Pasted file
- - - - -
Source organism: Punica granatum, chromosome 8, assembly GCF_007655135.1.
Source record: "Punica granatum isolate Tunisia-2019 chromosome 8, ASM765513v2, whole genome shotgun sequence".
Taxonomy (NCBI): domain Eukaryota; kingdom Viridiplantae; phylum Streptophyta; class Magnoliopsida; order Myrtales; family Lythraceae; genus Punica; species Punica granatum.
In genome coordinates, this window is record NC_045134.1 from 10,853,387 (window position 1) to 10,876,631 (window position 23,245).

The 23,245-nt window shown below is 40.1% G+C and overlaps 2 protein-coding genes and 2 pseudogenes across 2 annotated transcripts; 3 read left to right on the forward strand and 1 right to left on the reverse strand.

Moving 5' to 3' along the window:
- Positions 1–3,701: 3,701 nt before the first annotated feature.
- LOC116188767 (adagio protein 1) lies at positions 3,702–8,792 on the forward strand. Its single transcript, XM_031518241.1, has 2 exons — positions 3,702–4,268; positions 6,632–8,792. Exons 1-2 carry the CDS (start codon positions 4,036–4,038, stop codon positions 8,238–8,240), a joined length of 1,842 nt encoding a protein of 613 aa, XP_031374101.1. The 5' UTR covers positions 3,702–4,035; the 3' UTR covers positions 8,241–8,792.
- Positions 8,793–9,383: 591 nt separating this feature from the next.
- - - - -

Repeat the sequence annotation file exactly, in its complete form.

Source organism: Punica granatum, chromosome 8, assembly GCF_007655135.1.
Source record: "Punica granatum isolate Tunisia-2019 chromosome 8, ASM765513v2, whole genome shotgun sequence".
Taxonomy (NCBI): domain Eukaryota; kingdom Viridiplantae; phylum Streptophyta; class Magnoliopsida; order Myrtales; family Lythraceae; genus Punica; species Punica granatum.
In genome coordinates, this window is record NC_045134.1 from 10,853,387 (window position 1) to 10,876,631 (window position 23,245).

The 23,245-nt window shown below is 40.1% G+C and overlaps 2 protein-coding genes and 2 pseudogenes across 2 annotated transcripts; 3 read left to right on the forward strand and 1 right to left on the reverse strand.

Moving 5' to 3' along the window:
- Positions 1–3,701: 3,701 nt before the first annotated feature.
- LOC116188767 (adagio protein 1) lies at positions 3,702–8,792 on the forward strand. Its single transcript, XM_031518241.1, has 2 exons — positions 3,702–4,268; positions 6,632–8,792. Exons 1-2 carry the CDS (start codon positions 4,036–4,038, stop codon positions 8,238–8,240), a joined length of 1,842 nt encoding a protein of 613 aa, XP_031374101.1. The 5' UTR covers positions 3,702–4,035; the 3' UTR covers positions 8,241–8,792.
- Positions 8,793–9,383: 591 nt separating this feature from the next.